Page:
I am the youngest Kildare priest
I REMEMBER nervously beginning to minister in Newbridge parish 11 years ago.
During my first visit to a local community event, I recall a comment by a
parishioner who said: “Not another young priest being sent to us here in
I happened to be just gone 26 years of age and was wearing a badge that I
never anticipated I would still hold: I am still the youngest diocesan
priest at 38.
In fact, today, that same parish one of the largest in the country has
just three full-time diocesan clergy ministering.
I recall this memory in the context of the startling statistic that some
weeks ago just 12 men began their formal studies for priesthood for the
entire country, none of whom come from our own diocese.
These are most challenging times for the Catholic Church in Ireland a time
for honest reflection, open conversation and humble listening.
As a Church, I suggest we discern and articulate a vision of Church that
continues to be deeply relevant, based on the spirit of the Second Vatican
Council and inspired by the living presence of Jesus Christ, following his
compassionate and courageous example, as told through the Gospels.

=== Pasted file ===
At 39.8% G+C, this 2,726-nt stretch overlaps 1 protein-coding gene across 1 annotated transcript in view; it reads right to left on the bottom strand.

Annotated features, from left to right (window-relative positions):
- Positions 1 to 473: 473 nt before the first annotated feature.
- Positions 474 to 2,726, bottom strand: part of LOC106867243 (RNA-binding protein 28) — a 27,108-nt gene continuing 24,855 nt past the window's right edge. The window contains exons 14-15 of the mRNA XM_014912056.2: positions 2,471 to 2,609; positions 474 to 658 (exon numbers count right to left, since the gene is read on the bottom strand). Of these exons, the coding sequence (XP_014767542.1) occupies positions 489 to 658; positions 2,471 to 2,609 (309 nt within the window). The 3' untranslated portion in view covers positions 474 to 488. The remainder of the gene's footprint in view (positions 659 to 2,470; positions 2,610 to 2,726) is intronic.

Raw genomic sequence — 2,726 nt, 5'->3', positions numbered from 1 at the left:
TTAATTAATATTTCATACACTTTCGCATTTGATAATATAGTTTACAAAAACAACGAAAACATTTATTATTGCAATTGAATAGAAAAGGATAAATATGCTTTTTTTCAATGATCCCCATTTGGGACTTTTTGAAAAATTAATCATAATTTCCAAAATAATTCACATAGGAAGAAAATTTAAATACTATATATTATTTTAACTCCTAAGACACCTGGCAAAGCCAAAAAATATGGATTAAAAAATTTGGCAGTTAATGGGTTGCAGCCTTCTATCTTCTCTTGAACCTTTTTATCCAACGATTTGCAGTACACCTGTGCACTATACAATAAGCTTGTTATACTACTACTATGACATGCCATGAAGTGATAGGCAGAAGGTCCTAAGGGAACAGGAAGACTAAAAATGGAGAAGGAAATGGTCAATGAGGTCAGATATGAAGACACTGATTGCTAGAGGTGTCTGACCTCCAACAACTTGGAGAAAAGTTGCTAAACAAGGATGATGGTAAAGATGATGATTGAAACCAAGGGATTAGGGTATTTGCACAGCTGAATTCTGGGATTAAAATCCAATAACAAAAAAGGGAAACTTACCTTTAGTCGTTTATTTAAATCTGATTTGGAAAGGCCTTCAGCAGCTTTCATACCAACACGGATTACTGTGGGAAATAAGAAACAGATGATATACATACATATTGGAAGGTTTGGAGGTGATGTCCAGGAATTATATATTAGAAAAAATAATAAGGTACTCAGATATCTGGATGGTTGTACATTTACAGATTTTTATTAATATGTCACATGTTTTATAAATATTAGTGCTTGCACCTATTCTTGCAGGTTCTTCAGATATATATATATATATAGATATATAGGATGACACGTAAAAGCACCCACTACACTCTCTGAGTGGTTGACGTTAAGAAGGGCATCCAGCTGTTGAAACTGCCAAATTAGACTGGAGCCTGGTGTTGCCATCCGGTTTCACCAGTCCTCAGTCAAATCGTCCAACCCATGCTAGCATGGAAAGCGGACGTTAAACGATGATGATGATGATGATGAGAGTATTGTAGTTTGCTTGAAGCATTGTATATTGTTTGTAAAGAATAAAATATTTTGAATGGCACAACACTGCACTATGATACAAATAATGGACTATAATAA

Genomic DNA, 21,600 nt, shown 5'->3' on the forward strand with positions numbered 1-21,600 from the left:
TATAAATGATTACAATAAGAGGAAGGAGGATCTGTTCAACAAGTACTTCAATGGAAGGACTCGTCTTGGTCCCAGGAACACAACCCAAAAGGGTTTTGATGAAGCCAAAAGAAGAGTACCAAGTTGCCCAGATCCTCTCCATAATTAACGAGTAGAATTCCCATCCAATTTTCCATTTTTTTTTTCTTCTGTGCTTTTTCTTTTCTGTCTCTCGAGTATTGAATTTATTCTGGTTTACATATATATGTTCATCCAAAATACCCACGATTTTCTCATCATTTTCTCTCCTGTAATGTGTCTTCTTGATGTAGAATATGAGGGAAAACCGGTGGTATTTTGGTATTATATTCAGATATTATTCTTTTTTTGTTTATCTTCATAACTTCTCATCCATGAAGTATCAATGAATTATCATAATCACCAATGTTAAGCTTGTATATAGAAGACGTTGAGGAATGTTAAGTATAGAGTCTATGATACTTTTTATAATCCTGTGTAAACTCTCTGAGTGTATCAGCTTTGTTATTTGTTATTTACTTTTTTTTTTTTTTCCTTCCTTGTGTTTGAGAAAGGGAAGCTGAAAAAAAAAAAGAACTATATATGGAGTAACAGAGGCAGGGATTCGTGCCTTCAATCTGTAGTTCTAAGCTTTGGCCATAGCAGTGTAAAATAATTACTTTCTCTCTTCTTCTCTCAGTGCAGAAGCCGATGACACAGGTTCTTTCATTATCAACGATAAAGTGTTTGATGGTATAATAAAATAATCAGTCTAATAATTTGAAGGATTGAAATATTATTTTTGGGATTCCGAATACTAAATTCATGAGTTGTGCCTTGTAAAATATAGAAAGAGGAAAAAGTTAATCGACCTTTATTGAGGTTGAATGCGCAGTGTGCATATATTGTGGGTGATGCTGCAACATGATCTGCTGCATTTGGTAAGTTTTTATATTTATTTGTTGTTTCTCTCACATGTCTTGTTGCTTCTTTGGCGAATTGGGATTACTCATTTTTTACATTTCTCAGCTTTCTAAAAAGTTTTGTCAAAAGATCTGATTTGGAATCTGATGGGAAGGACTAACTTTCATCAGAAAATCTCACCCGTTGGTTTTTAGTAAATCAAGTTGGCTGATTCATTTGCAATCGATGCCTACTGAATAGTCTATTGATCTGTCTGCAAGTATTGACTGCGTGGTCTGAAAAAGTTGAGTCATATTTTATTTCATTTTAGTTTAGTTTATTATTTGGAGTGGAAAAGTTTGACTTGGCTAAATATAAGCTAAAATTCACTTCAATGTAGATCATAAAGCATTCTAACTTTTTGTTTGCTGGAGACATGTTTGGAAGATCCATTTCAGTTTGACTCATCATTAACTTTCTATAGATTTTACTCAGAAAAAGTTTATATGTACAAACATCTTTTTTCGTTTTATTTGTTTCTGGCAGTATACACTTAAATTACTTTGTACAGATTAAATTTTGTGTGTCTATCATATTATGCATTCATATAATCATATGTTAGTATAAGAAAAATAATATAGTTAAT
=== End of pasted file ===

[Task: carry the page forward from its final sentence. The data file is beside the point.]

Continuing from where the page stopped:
This is not a time to silence conversation or retreat to the ‘good old days’
of ‘black-and-white’ clerical certainty.
There is an obvious tension within the Church at this time.
Tension can be a positive fuel that brings an open and frank conversation,
which often leads to a creative dialogue.
Recent attempts to silence and censor progressive voices within the Church
are deeply worrying examples of an institution that seems to be fearful, and
removed from many of its members.
The language and direction of renewal within our Church, I suggest, should
be much greater than the liturgical gestures, postures and responses that we
use when we gather for worship.
It is obvious that the present reality of priesthood is a totally
unattractive life option for the vast majority of young graduates in this
country, including many who are committed to their faith.
In order for the priesthood to be rejuvenated in Ireland, we must listen to
the reasons for its diminishing numbers and ageing profile.
I have no doubt that the clerical child abuse scandals and subsequent
cover-ups have and will continue to deservedly undermine the value and
integrity of our vocation.
This is a time that we cannot just get over; this reality that will be felt
for many years to come.
Priestly celibacy prohibits so many good people from entering into ministry.
Many fantastic priests who left their clerical lives to marry would
willingly embrace ministry as married clergy.
The question of ordination of women has been totally banished, even in terms
I am certain that within the life of every faith community, priesthood has
an important role and, in my experience, a positive and fulfilling one.
Priesthood is mingled with the wonderful values of generosity, compassion
In a time when many vulnerable people actively seek out hope and light, the
Gospel message confronts us with profound opportunity.
It would be a great pity if I still hold the title of the youngest priest in
the diocese at 50 in 12 years time and that could well be possible!